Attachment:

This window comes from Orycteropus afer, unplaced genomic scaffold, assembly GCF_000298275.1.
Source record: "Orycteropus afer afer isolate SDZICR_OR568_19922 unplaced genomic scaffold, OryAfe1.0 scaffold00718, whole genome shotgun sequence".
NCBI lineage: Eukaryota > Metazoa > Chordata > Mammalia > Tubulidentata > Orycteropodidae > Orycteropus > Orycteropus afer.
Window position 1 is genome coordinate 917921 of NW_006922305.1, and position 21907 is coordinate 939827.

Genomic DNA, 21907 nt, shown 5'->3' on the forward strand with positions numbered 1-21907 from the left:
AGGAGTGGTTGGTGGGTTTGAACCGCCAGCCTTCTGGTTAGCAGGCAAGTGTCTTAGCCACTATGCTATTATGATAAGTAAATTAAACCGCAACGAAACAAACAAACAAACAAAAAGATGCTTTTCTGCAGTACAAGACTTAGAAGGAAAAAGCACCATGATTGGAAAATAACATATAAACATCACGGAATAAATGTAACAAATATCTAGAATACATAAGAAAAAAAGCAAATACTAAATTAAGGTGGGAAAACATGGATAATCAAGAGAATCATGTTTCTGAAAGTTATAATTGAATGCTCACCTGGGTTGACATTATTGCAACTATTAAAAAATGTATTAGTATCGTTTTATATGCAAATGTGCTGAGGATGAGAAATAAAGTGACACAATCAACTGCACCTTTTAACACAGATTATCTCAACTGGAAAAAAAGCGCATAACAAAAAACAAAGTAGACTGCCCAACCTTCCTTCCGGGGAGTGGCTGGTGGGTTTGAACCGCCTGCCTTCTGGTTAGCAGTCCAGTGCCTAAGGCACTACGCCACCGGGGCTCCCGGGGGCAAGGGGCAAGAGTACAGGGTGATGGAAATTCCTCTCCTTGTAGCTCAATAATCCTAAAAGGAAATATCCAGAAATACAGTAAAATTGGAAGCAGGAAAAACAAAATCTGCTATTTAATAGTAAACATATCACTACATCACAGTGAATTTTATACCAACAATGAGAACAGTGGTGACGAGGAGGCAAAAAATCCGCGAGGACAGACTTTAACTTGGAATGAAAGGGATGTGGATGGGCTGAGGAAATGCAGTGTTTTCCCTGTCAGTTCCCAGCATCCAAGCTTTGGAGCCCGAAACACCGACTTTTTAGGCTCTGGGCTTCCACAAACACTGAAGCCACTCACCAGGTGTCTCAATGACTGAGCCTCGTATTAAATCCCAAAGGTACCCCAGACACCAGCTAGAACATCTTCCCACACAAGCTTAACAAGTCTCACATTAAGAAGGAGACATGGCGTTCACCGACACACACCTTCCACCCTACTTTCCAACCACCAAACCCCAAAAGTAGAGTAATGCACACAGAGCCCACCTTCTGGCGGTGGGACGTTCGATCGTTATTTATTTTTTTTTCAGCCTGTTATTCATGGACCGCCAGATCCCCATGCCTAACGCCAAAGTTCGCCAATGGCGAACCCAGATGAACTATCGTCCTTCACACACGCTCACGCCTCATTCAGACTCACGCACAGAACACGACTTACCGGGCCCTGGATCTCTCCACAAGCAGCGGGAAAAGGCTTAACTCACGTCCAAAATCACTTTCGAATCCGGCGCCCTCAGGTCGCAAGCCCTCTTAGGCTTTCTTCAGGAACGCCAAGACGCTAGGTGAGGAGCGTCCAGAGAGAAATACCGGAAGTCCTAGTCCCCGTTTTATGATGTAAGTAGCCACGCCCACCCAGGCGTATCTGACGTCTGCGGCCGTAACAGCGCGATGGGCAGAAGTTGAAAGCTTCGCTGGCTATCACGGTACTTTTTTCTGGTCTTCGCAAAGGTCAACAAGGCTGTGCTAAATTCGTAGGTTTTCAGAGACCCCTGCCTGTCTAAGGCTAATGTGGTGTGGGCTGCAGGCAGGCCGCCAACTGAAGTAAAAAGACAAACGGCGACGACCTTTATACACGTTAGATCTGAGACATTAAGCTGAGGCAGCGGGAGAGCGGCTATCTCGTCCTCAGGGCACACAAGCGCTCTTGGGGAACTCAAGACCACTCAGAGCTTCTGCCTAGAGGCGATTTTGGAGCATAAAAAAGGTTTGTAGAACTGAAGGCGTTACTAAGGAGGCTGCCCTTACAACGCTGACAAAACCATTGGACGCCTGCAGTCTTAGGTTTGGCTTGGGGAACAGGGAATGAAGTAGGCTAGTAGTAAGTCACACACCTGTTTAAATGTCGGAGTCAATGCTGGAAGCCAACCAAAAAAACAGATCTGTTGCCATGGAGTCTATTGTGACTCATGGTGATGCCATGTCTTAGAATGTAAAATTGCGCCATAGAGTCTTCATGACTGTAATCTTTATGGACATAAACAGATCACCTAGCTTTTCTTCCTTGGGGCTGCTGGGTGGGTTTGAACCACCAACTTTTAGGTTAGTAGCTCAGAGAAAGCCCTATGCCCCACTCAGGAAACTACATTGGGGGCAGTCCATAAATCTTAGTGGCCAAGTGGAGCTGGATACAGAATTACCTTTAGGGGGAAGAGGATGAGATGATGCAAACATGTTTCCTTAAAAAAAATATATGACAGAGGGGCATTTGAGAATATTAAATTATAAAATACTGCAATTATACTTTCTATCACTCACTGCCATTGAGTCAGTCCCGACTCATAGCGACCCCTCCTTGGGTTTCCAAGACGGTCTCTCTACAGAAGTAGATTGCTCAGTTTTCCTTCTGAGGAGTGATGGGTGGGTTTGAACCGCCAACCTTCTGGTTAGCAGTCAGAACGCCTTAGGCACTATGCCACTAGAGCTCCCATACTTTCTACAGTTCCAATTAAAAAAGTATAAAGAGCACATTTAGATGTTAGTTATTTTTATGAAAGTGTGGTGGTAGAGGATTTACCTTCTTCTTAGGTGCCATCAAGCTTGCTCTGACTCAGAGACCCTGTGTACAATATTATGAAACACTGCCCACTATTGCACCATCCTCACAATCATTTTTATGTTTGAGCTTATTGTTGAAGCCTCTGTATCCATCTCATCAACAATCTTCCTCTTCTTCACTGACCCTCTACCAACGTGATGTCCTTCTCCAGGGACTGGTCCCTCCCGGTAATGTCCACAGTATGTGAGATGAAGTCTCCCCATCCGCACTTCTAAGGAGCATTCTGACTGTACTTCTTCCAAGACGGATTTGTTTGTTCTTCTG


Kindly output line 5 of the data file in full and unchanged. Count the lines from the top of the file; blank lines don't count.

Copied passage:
Genomic DNA, 21907 nt, shown 5'->3' on the forward strand with positions numbered 1-21907 from the left: